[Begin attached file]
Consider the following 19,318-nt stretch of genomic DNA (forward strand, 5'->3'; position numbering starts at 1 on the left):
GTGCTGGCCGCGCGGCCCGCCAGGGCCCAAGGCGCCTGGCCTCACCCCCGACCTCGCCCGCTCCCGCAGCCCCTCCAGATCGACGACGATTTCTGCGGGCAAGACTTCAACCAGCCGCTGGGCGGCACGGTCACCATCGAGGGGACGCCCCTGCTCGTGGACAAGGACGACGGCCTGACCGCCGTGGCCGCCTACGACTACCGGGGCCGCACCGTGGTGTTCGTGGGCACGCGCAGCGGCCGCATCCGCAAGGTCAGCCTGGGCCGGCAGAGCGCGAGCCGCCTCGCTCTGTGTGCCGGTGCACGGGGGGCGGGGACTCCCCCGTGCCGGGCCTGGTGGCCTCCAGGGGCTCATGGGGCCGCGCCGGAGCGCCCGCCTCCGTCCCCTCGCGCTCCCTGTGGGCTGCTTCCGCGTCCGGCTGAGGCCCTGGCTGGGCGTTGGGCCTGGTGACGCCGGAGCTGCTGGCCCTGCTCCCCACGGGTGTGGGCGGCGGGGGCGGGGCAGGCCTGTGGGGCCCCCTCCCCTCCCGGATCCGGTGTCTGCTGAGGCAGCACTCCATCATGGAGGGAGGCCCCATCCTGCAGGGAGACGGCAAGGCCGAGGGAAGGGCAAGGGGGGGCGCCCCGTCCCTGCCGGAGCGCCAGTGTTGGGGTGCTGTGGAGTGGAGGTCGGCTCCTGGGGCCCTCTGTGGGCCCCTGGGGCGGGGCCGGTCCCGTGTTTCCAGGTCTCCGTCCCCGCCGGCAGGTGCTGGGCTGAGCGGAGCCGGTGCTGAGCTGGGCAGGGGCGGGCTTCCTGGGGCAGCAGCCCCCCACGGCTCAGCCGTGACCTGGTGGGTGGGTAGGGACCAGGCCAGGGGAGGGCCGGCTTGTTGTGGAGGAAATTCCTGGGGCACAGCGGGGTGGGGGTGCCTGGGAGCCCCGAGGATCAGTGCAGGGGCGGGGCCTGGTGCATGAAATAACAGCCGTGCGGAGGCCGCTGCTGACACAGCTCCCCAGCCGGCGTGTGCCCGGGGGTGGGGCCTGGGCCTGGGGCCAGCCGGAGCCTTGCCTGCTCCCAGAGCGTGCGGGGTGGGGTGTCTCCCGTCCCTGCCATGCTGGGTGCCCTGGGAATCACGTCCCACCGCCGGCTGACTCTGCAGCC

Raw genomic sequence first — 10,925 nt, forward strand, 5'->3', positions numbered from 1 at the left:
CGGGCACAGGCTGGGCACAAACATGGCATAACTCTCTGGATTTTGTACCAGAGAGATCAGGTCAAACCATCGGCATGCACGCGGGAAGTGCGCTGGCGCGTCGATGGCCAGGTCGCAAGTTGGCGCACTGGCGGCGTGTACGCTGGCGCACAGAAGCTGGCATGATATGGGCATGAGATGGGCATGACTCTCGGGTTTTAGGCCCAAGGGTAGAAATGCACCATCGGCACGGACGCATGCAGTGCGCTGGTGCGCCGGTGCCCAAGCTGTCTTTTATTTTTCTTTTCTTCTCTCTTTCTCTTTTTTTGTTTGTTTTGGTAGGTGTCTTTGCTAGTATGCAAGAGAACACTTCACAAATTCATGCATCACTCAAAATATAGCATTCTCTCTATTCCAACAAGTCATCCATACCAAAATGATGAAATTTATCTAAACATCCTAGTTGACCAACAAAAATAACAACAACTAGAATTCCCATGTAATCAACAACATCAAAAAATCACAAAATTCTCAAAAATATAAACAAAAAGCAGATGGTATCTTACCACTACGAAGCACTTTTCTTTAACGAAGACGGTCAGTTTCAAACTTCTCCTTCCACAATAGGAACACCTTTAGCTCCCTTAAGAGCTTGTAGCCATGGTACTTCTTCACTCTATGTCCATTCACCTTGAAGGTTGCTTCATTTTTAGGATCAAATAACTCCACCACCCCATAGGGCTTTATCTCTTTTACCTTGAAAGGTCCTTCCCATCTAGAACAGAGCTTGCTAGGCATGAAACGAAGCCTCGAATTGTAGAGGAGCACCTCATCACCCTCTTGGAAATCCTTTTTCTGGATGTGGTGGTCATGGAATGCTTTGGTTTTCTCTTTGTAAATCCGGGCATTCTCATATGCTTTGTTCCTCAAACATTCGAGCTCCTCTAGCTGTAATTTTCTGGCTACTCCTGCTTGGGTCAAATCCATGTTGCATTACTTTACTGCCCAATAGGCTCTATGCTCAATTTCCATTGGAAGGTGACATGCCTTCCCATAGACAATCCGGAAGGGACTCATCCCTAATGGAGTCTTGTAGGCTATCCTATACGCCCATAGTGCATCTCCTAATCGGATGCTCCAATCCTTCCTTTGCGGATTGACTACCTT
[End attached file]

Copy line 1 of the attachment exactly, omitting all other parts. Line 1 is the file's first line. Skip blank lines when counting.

Consider the following 19,318-nt stretch of genomic DNA (forward strand, 5'->3'; position numbering starts at 1 on the left):